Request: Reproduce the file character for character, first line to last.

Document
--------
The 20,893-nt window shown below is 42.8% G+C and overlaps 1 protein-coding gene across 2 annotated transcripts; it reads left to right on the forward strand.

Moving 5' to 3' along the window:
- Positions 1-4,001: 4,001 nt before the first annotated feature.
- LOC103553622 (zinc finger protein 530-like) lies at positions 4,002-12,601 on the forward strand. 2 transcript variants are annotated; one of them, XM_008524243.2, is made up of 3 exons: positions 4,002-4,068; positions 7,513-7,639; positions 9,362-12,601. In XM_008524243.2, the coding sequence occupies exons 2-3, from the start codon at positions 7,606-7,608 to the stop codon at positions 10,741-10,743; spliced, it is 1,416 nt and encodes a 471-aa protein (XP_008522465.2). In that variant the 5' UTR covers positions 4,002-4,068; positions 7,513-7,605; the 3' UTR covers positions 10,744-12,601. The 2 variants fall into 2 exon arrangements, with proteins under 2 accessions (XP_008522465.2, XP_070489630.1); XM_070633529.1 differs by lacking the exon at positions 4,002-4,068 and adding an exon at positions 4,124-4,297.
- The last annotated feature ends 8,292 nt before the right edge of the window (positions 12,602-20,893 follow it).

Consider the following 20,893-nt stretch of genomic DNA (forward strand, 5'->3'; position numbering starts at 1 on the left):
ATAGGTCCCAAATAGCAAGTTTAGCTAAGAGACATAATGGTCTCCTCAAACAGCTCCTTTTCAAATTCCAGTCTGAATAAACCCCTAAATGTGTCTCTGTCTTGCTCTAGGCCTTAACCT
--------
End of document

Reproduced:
The 20,893-nt window shown below is 42.8% G+C and overlaps 1 protein-coding gene across 2 annotated transcripts; it reads left to right on the forward strand.

Moving 5' to 3' along the window:
- Positions 1-4,001: 4,001 nt before the first annotated feature.
- LOC103553622 (zinc finger protein 530-like) lies at positions 4,002-12,601 on the forward strand. 2 transcript variants are annotated; one of them, XM_008524243.2, is made up of 3 exons: positions 4,002-4,068; positions 7,513-7,639; positions 9,362-12,601. In XM_008524243.2, the coding sequence occupies exons 2-3, from the start codon at positions 7,606-7,608 to the stop codon at positions 10,741-10,743; spliced, it is 1,416 nt and encodes a 471-aa protein (XP_008522465.2). In that variant the 5' UTR covers positions 4,002-4,068; positions 7,513-7,605; the 3' UTR covers positions 10,744-12,601. The 2 variants fall into 2 exon arrangements, with proteins under 2 accessions (XP_008522465.2, XP_070489630.1); XM_070633529.1 differs by lacking the exon at positions 4,002-4,068 and adding an exon at positions 4,124-4,297.
- The last annotated feature ends 8,292 nt before the right edge of the window (positions 12,602-20,893 follow it).

Consider the following 20,893-nt stretch of genomic DNA (forward strand, 5'->3'; position numbering starts at 1 on the left):
ATAGGTCCCAAATAGCAAGTTTAGCTAAGAGACATAATGGTCTCCTCAAACAGCTCCTTTTCAAATTCCAGTCTGAATAAACCCCTAAATGTGTCTCTGTCTTGCTCTAGGCCTTAACCT